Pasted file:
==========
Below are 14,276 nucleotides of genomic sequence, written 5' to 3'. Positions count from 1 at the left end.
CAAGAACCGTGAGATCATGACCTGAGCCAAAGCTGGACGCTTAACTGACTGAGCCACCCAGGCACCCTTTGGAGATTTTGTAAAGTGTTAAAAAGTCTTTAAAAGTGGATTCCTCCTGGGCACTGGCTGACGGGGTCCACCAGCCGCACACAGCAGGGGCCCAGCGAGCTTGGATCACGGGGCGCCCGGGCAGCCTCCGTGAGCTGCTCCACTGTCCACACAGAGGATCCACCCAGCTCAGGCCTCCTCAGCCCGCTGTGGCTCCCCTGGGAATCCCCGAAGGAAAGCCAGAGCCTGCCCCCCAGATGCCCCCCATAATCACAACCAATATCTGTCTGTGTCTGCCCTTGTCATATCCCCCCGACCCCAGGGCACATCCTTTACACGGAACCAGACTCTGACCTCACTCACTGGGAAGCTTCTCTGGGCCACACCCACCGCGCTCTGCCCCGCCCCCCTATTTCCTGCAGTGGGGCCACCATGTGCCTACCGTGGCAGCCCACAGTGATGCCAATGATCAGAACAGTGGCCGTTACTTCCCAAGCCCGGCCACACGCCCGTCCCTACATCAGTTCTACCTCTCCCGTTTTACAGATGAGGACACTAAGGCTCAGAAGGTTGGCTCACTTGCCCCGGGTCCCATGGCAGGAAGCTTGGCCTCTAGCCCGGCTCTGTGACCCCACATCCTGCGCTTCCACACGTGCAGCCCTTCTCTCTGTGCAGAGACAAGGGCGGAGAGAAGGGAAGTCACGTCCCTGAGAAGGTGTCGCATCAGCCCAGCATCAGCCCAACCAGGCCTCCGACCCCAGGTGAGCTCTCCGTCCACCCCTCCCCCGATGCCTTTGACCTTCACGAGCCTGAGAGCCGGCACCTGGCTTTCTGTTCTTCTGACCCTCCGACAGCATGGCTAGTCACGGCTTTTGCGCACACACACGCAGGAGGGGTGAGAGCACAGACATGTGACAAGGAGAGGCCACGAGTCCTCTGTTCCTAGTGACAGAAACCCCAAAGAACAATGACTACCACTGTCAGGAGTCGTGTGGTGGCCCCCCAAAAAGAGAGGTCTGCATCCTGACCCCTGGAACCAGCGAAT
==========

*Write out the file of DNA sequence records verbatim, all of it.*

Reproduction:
Below are 14,276 nucleotides of genomic sequence, written 5' to 3'. Positions count from 1 at the left end.
CAAGAACCGTGAGATCATGACCTGAGCCAAAGCTGGACGCTTAACTGACTGAGCCACCCAGGCACCCTTTGGAGATTTTGTAAAGTGTTAAAAAGTCTTTAAAAGTGGATTCCTCCTGGGCACTGGCTGACGGGGTCCACCAGCCGCACACAGCAGGGGCCCAGCGAGCTTGGATCACGGGGCGCCCGGGCAGCCTCCGTGAGCTGCTCCACTGTCCACACAGAGGATCCACCCAGCTCAGGCCTCCTCAGCCCGCTGTGGCTCCCCTGGGAATCCCCGAAGGAAAGCCAGAGCCTGCCCCCCAGATGCCCCCCATAATCACAACCAATATCTGTCTGTGTCTGCCCTTGTCATATCCCCCCGACCCCAGGGCACATCCTTTACACGGAACCAGACTCTGACCTCACTCACTGGGAAGCTTCTCTGGGCCACACCCACCGCGCTCTGCCCCGCCCCCCTATTTCCTGCAGTGGGGCCACCATGTGCCTACCGTGGCAGCCCACAGTGATGCCAATGATCAGAACAGTGGCCGTTACTTCCCAAGCCCGGCCACACGCCCGTCCCTACATCAGTTCTACCTCTCCCGTTTTACAGATGAGGACACTAAGGCTCAGAAGGTTGGCTCACTTGCCCCGGGTCCCATGGCAGGAAGCTTGGCCTCTAGCCCGGCTCTGTGACCCCACATCCTGCGCTTCCACACGTGCAGCCCTTCTCTCTGTGCAGAGACAAGGGCGGAGAGAAGGGAAGTCACGTCCCTGAGAAGGTGTCGCATCAGCCCAGCATCAGCCCAACCAGGCCTCCGACCCCAGGTGAGCTCTCCGTCCACCCCTCCCCCGATGCCTTTGACCTTCACGAGCCTGAGAGCCGGCACCTGGCTTTCTGTTCTTCTGACCCTCCGACAGCATGGCTAGTCACGGCTTTTGCGCACACACACGCAGGAGGGGTGAGAGCACAGACATGTGACAAGGAGAGGCCACGAGTCCTCTGTTCCTAGTGACAGAAACCCCAAAGAACAATGACTACCACTGTCAGGAGTCGTGTGGTGGCCCCCCAAAAAGAGAGGTCTGCATCCTGACCCCTGGAACCAGCGAAT